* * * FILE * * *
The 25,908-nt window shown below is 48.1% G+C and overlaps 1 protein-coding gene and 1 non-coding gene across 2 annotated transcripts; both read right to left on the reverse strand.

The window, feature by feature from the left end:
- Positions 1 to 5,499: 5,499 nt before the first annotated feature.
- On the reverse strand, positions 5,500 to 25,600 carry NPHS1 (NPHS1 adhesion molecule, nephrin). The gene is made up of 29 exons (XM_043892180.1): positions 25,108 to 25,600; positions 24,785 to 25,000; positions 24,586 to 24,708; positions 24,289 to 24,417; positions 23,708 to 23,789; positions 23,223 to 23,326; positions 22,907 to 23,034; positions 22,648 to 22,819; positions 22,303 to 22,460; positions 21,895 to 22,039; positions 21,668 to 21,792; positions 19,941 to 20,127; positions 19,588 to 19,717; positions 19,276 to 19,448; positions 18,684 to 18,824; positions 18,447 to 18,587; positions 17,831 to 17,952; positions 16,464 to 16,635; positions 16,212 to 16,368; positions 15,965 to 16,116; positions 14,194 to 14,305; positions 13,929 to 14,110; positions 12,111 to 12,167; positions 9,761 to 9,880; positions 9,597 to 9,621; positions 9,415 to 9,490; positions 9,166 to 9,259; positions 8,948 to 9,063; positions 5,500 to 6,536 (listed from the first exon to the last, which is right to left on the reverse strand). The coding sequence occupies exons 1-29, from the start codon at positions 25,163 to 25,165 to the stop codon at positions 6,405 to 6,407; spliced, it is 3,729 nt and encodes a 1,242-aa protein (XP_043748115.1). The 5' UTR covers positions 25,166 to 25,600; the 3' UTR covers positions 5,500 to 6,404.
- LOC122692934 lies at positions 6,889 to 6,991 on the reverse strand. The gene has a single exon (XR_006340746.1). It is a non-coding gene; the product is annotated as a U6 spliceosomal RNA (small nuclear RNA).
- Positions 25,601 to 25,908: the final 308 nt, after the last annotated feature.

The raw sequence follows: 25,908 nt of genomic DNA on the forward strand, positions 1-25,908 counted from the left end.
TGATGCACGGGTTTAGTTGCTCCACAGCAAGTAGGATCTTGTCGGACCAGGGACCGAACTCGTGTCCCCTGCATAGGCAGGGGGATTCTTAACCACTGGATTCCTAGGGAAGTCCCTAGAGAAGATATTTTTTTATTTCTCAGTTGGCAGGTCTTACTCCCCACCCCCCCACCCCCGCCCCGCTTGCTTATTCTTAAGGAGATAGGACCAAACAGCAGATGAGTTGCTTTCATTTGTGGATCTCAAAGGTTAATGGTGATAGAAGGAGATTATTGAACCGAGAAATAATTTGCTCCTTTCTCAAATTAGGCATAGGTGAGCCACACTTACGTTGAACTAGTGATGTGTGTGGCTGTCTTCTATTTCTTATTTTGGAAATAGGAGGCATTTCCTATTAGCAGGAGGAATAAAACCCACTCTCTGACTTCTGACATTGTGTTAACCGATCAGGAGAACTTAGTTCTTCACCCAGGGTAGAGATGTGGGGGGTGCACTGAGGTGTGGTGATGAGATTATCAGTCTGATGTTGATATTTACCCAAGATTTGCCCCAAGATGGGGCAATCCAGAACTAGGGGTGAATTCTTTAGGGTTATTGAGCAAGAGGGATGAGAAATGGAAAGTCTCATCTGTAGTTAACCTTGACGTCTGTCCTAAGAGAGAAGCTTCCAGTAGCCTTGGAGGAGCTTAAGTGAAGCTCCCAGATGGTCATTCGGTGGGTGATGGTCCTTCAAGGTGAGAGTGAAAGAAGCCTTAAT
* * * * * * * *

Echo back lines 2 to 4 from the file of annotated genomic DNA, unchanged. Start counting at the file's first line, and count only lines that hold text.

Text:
The window, feature by feature from the left end:
- Positions 1 to 5,499: 5,499 nt before the first annotated feature.
- On the reverse strand, positions 5,500 to 25,600 carry NPHS1 (NPHS1 adhesion molecule, nephrin). The gene is made up of 29 exons (XM_043892180.1): positions 25,108 to 25,600; positions 24,785 to 25,000; positions 24,586 to 24,708; positions 24,289 to 24,417; positions 23,708 to 23,789; positions 23,223 to 23,326; positions 22,907 to 23,034; positions 22,648 to 22,819; positions 22,303 to 22,460; positions 21,895 to 22,039; positions 21,668 to 21,792; positions 19,941 to 20,127; positions 19,588 to 19,717; positions 19,276 to 19,448; positions 18,684 to 18,824; positions 18,447 to 18,587; positions 17,831 to 17,952; positions 16,464 to 16,635; positions 16,212 to 16,368; positions 15,965 to 16,116; positions 14,194 to 14,305; positions 13,929 to 14,110; positions 12,111 to 12,167; positions 9,761 to 9,880; positions 9,597 to 9,621; positions 9,415 to 9,490; positions 9,166 to 9,259; positions 8,948 to 9,063; positions 5,500 to 6,536 (listed from the first exon to the last, which is right to left on the reverse strand). The coding sequence occupies exons 1-29, from the start codon at positions 25,163 to 25,165 to the stop codon at positions 6,405 to 6,407; spliced, it is 3,729 nt and encodes a 1,242-aa protein (XP_043748115.1). The 5' UTR covers positions 25,166 to 25,600; the 3' UTR covers positions 5,500 to 6,404.